In one of his final acts at the Environmental Protection Agency, outgoing EPA administrator Scott Pruitt quietly gifted a pollution loophole to diesel freight truck manufacturers who had lobbied the administration to allow them to continue making trucks relying on old engines with fewer environmental safeguards.
Pruitt submitted his resignation on Thursday after months of controversy over a complex web of ethics scandals related to the potential abuse of his EPA position, including questions over his government spending and management of aides. Friday marked his last official day at the agency.
As the New York Times reports, during the last few hours of Pruitt’s tenure as one of the shortest-serving EPA administrators in history, the agency moved to allow some heavy-duty tractor-trailers to continue evading pollution standards.
The loophole in question is regarding so-called “gliders,” or heavy-duty trucks whose bodies have been built around older engines and transmissions to cut down manufacturing costs. These old engines typically don’t adhere to modern emissions standards designed to protect the air from pollutants, including particulates that can raise the risk of asthma and lung cancer.
The Obama administration took several approaches to address gliders, sometimes called “super polluters” because they result in so much more air pollution compared to modern trucks. One Obama-era rule required gliders to meet the same emissions standards as freight trucks with new engines. After noticing an uptick in gliders manufactured by companies hoping to evade regulations, Obama’s EPA also imposed an annual 300-unit cap on new gliders per each trucking company.
The EPA on Friday moved to end enforcement of the 300-unit cap on gliders, ceasing the government’s attempt to limit the number of these super polluters in production. EPA officials confirmed to the New York Times that the agency will not enforce the cap through the end of 2019. Though the limit technically took effect in January, truck manufacturers will be allowed to sidestep it — and agency officials will contact them to explain they are permitted to do so.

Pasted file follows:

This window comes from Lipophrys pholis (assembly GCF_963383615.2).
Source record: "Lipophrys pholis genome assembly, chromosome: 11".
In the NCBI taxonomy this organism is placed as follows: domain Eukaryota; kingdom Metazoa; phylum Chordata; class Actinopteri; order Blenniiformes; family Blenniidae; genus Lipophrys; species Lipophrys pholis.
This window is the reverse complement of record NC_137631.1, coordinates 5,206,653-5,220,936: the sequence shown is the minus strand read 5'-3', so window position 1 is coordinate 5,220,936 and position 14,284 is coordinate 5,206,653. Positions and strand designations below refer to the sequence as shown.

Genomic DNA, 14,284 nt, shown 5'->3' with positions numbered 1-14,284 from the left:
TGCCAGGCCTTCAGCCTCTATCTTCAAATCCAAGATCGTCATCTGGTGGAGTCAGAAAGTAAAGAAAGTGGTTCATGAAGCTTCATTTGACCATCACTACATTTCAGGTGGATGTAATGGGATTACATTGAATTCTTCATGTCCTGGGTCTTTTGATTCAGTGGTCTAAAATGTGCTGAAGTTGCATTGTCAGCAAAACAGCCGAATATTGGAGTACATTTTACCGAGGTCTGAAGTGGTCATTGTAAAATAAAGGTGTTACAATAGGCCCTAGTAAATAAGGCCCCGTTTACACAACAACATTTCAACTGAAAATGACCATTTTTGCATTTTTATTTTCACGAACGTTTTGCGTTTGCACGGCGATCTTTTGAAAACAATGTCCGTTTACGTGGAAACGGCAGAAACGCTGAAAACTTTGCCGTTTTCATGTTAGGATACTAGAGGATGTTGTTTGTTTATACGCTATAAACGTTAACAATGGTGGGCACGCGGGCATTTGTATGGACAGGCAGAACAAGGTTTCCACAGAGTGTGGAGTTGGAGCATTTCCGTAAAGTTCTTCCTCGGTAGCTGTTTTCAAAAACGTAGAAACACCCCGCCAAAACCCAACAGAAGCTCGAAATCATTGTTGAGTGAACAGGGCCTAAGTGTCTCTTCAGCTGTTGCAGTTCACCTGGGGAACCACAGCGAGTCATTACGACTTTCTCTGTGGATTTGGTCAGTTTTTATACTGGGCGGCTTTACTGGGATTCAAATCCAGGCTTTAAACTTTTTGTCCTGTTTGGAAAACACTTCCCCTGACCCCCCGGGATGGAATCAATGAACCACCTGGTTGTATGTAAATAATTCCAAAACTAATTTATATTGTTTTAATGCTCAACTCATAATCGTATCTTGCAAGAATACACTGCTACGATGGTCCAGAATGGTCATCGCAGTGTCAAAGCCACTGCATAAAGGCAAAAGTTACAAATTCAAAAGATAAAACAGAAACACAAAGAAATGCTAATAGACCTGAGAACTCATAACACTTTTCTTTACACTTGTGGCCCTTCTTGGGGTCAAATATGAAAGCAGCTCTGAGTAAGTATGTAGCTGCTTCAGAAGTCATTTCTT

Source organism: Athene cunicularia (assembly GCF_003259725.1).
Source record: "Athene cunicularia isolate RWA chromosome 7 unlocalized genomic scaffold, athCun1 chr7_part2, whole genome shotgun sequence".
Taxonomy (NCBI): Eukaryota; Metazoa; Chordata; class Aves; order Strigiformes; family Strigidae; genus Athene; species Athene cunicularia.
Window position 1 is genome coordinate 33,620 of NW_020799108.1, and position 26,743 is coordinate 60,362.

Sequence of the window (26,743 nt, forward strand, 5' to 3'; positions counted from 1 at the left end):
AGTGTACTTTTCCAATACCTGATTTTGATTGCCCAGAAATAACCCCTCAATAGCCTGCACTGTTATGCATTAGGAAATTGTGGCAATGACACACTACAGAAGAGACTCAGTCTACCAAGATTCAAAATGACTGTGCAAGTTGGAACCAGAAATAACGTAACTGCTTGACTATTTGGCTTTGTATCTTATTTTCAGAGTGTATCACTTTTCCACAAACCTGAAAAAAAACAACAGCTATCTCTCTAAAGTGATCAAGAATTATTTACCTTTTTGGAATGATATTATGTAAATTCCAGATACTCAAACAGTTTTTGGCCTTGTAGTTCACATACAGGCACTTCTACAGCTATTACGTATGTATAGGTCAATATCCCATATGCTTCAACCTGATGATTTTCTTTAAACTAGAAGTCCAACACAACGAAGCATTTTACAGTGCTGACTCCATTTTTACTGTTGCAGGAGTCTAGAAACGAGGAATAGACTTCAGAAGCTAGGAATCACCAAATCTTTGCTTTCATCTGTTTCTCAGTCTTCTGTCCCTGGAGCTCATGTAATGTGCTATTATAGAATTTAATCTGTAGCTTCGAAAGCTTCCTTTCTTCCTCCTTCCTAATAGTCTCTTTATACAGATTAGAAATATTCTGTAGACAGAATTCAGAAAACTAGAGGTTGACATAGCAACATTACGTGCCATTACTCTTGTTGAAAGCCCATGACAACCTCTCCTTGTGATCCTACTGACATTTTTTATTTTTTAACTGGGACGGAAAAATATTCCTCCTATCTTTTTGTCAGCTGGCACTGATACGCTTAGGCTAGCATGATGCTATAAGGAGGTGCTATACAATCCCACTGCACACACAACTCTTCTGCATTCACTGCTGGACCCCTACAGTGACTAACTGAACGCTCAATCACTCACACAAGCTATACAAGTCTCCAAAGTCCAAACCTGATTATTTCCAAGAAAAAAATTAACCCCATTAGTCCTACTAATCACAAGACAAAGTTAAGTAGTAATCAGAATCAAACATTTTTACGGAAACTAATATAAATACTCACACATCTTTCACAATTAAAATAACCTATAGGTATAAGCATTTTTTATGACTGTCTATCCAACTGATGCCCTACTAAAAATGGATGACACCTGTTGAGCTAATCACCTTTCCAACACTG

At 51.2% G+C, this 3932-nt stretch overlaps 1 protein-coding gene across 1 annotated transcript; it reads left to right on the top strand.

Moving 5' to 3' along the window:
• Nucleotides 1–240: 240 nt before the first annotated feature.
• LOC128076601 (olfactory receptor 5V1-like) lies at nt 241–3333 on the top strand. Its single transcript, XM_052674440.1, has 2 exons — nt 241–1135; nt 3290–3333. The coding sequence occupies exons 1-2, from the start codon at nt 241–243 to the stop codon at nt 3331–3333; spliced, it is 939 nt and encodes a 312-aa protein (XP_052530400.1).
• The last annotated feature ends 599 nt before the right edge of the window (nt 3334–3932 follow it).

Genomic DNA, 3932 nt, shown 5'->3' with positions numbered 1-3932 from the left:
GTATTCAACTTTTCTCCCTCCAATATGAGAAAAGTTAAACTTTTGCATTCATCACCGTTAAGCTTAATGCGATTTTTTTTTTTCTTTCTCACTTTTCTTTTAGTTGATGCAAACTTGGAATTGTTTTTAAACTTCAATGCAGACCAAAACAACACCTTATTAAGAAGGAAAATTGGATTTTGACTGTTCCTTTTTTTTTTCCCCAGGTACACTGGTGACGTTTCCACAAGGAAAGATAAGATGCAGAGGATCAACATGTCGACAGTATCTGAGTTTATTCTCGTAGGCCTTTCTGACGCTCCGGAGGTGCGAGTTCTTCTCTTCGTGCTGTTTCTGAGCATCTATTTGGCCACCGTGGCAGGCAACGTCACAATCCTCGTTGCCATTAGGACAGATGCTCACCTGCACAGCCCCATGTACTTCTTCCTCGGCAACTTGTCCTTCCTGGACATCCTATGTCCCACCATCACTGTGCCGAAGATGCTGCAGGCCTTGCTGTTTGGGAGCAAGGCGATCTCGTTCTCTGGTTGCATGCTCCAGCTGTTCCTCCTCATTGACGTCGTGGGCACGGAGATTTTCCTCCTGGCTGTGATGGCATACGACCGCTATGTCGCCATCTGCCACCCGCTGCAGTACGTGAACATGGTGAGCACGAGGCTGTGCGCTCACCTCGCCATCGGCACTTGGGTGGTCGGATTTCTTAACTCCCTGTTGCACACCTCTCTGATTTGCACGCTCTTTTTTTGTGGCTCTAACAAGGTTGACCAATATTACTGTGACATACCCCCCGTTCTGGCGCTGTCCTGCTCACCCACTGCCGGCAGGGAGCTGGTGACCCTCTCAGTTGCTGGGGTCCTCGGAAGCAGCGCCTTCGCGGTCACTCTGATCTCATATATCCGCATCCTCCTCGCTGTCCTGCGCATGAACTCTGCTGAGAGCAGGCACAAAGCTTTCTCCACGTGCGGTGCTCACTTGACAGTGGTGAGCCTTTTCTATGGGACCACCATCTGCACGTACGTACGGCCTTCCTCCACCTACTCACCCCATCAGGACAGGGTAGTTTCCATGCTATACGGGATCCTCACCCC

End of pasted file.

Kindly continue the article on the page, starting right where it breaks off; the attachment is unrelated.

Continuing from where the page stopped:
Pruitt’s EPA has been eyeing giveaways to the glider industry for some time. Last year, Pruitt also proposed rolling back the emissions rule for heavy-duty freight trucks, prompting outcry from environmental protection groups and several former EPA administrators.
“This just does not make any sense to me,” Christine Todd Whitman, who led the EPA during President George W. Bush’s first term, told the New York Times earlier this year. “Everybody breathes the same air, Democrats or Republicans. It does not matter. This is about keeping people healthy.”
The agency proposed weakening the environmental standards for gliders based on a study that was backed by Fitzgerald, the country’s biggest glider manufacturer. The study was later withdrawn over questions about research misconduct.
There has been other evidence of Fitzgerald cozying up to the Trump administration. President Trump made a campaign stop at a Fitzgerald dealership during the lead-up to the 2016 election. Pruitt met privately with Fitzgerald executives while he was at the helm of the EPA.
In recent weeks, some of the especially ridiculous details about Pruitt’s controversial behavior as EPA head — including accusations about how he treated his staff, like forcing his aides to drive him to multiple Ritz-Carlton hotels to search for a particular type of lotion — have somewhat overshadowed his more lasting legacy at the agency: rampant environmental deregulation.
As ThinkProgress’ Kyla Mandel previously reported:
Under Pruitt’s leadership, the agency finalized the rollback of 22 environmental rules, and undertook action on at least 44 more regulations. The most high-profile of those rollbacks was perhaps Pruitt’s efforts to repeal the Clean Power Plan, the Obama-era regulation that would have placed emissions limits on power plants.
Pruitt also quietly attempted to roll back rules that would have placed stricter limits on the amount of mercury that can be emitted from power plants, or the amount of methane that can be emitted from oil and gas operations.
Pruitt’s interim successor, EPA deputy administrator Andrew Wheeler, hasn’t been as racked with high-profile scandals — but Wheeler has a similarly radical anti-regulatory agenda as his outgoing boss. A former coal lobbyist, Wheeler has signaled a willingness to pursue a policy approach that will benefit his industry and has expressed doubt about the science behind climate change.